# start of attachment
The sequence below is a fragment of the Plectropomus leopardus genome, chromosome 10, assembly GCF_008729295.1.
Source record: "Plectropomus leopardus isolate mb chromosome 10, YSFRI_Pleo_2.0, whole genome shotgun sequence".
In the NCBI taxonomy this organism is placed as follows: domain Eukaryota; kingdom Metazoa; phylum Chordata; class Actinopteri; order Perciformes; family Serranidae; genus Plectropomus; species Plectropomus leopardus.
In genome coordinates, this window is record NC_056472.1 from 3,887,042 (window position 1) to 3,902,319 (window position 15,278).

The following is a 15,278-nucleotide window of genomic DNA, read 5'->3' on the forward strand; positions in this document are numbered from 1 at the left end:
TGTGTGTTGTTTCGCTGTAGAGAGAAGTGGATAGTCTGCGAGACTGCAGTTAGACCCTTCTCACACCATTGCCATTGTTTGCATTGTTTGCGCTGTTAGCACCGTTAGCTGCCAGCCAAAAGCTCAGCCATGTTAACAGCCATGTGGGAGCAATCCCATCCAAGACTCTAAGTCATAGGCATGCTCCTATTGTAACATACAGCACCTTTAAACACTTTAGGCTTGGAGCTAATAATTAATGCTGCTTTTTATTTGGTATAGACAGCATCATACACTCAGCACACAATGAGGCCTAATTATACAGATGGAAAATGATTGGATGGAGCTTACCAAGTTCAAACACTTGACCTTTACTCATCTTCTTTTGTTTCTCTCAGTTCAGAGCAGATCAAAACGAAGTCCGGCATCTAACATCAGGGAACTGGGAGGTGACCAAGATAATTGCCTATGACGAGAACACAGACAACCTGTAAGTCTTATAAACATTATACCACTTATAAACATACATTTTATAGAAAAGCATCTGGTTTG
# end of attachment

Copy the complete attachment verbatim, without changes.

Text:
The sequence below is a fragment of the Plectropomus leopardus genome, chromosome 10, assembly GCF_008729295.1.
Source record: "Plectropomus leopardus isolate mb chromosome 10, YSFRI_Pleo_2.0, whole genome shotgun sequence".
In the NCBI taxonomy this organism is placed as follows: domain Eukaryota; kingdom Metazoa; phylum Chordata; class Actinopteri; order Perciformes; family Serranidae; genus Plectropomus; species Plectropomus leopardus.
In genome coordinates, this window is record NC_056472.1 from 3,887,042 (window position 1) to 3,902,319 (window position 15,278).

The following is a 15,278-nucleotide window of genomic DNA, read 5'->3' on the forward strand; positions in this document are numbered from 1 at the left end:
TGTGTGTTGTTTCGCTGTAGAGAGAAGTGGATAGTCTGCGAGACTGCAGTTAGACCCTTCTCACACCATTGCCATTGTTTGCATTGTTTGCGCTGTTAGCACCGTTAGCTGCCAGCCAAAAGCTCAGCCATGTTAACAGCCATGTGGGAGCAATCCCATCCAAGACTCTAAGTCATAGGCATGCTCCTATTGTAACATACAGCACCTTTAAACACTTTAGGCTTGGAGCTAATAATTAATGCTGCTTTTTATTTGGTATAGACAGCATCATACACTCAGCACACAATGAGGCCTAATTATACAGATGGAAAATGATTGGATGGAGCTTACCAAGTTCAAACACTTGACCTTTACTCATCTTCTTTTGTTTCTCTCAGTTCAGAGCAGATCAAAACGAAGTCCGGCATCTAACATCAGGGAACTGGGAGGTGACCAAGATAATTGCCTATGACGAGAACACAGACAACCTGTAAGTCTTATAAACATTATACCACTTATAAACATACATTTTATAGAAAAGCATCTGGTTTG